Thursday, May 23, 2013

After the Calamity

A neighborhood in  Oklahoma obliterated by a tornado (CNN photo)

When calamity strikes, especially in the case of natural disasters as in the recent terrible tornadoes that struck Oklahoma, there will be many survivors thanking God that their lives were spared.  Some will even use such an occasion to “give God the glory” for their deliverance.  Others are uncomfortable with such God-talk in the wake of tragedy. Sometimes thanking God even may be an irreverent response. 

As for "giving God the glory," I can understand the qualms some may have with that. Sometimes I think we can be too fast and glib with evoking the name of the Lord. On the other hand, I can understand it from a gut level. There are those times when things occur that seem to be beyond us. We feel that we have been visited by grace or rescued by a Higher Power.  Someone feels intuitively that this was beyond his or her own abilities to accomplish or to orchestrate – it must have been the hand of God. That is an understandable gut reaction.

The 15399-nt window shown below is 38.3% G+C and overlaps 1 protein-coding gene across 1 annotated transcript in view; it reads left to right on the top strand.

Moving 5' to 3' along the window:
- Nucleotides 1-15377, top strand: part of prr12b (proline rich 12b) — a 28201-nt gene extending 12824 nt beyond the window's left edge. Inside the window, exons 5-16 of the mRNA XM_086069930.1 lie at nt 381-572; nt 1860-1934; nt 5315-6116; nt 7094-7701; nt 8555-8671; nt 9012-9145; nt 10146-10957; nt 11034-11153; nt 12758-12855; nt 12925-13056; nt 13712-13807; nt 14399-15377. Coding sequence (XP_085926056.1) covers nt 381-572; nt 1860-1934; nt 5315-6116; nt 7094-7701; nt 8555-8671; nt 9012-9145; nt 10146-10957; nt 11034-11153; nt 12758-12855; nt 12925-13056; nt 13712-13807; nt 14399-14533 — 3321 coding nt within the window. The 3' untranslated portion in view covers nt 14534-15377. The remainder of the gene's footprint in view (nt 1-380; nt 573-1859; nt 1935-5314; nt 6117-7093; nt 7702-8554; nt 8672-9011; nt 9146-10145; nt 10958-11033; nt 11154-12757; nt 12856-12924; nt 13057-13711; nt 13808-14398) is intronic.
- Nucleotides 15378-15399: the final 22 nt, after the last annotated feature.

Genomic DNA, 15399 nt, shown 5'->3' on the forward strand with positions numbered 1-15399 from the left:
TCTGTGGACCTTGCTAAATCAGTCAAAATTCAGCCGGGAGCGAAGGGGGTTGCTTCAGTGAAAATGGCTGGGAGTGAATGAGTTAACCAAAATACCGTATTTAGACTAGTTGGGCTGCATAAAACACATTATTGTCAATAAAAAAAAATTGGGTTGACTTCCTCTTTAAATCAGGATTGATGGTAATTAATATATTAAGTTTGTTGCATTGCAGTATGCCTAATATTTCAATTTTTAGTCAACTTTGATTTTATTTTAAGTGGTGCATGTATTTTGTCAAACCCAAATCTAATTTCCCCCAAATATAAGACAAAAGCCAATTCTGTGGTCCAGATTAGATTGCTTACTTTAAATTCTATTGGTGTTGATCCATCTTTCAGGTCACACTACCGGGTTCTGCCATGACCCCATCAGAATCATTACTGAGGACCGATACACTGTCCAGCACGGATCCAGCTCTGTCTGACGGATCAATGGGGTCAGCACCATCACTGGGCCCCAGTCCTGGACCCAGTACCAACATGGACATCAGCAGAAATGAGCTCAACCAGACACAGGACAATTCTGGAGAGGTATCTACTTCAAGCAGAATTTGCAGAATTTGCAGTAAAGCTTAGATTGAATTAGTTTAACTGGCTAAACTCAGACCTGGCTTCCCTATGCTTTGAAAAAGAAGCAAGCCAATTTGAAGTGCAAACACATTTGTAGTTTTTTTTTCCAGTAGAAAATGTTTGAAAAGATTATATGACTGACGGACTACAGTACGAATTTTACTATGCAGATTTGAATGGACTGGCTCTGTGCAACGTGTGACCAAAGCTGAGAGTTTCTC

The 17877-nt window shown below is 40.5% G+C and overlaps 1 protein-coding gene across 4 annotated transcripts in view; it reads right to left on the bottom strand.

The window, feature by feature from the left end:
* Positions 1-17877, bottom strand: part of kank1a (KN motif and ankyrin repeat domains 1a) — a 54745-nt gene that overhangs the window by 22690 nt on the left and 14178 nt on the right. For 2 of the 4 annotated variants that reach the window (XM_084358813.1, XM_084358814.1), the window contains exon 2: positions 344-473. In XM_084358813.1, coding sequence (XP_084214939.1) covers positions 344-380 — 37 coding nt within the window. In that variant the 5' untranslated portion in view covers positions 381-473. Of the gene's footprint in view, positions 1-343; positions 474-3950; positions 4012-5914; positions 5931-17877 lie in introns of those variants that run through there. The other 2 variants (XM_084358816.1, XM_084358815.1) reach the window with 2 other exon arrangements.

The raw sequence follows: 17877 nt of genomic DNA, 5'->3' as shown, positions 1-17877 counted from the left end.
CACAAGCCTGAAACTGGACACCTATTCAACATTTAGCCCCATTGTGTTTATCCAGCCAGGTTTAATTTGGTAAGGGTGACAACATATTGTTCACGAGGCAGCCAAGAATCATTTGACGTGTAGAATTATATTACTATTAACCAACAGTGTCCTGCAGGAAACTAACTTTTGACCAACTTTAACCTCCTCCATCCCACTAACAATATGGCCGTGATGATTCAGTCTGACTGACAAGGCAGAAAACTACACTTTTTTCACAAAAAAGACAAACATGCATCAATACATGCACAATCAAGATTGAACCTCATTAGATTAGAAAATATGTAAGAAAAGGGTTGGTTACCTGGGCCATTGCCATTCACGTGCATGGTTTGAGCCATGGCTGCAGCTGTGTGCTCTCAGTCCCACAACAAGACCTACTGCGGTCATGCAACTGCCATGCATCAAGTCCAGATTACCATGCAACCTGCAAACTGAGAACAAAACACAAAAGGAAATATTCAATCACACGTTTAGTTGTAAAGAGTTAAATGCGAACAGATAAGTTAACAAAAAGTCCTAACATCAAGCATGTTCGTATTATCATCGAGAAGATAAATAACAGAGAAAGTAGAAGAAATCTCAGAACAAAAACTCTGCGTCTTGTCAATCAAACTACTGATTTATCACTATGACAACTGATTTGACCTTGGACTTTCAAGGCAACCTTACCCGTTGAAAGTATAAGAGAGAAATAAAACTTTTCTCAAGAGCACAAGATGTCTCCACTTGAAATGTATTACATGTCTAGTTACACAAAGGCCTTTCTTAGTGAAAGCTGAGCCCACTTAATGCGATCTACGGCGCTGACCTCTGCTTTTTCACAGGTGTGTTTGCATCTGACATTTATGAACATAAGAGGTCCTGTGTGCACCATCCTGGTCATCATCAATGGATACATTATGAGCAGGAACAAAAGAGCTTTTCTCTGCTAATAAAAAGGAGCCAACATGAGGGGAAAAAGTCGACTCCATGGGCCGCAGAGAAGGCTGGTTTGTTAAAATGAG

However, if we think about it, it can get more complicated. “God took me off the streets when I was down and out” – but then why did God leave others on the street?  “God restored my health” – I am always ready to rejoice in this one, but what about others whose health was not restored?  It is natural in wartime, I suppose, for soldiers to feel that God gave them a victory when the outcome had looked bleak – but what about those on the other side who prayed and died? What about all the truly god-fearing people who come upon misfortune?

I believe that God is always with us in the process, and if things are good, we can be grateful. If things are difficult and if failure and defeat rule the day, God walks through the valley with us (and we can still be grateful). The problem comes if you start thinking that God is rewarding or punishing. Things just happen. Sometimes, as Viktor Frankl says in his book,  Man’s Search for Meaning,  life is asking questions of us – how will we respond?

Rick Bragg related an amusing story in his book All Over but the Shoutin'.  He tells of getting this fast convertible when he was in high school. He wrecked it while driving 100 MPH, flattened it, and walked away unhurt. The man driving the wrecker said “The Lord was ridin’ with you, boy!” His Uncle Ed said the same thing, “The Lord was with you.” Rick Bragg said that with everyone saying that, he expected the local newspaper, The Anniston Star, to run a headline, “LORD RIDES WITH BOY, WRECKS ANYWAY.”


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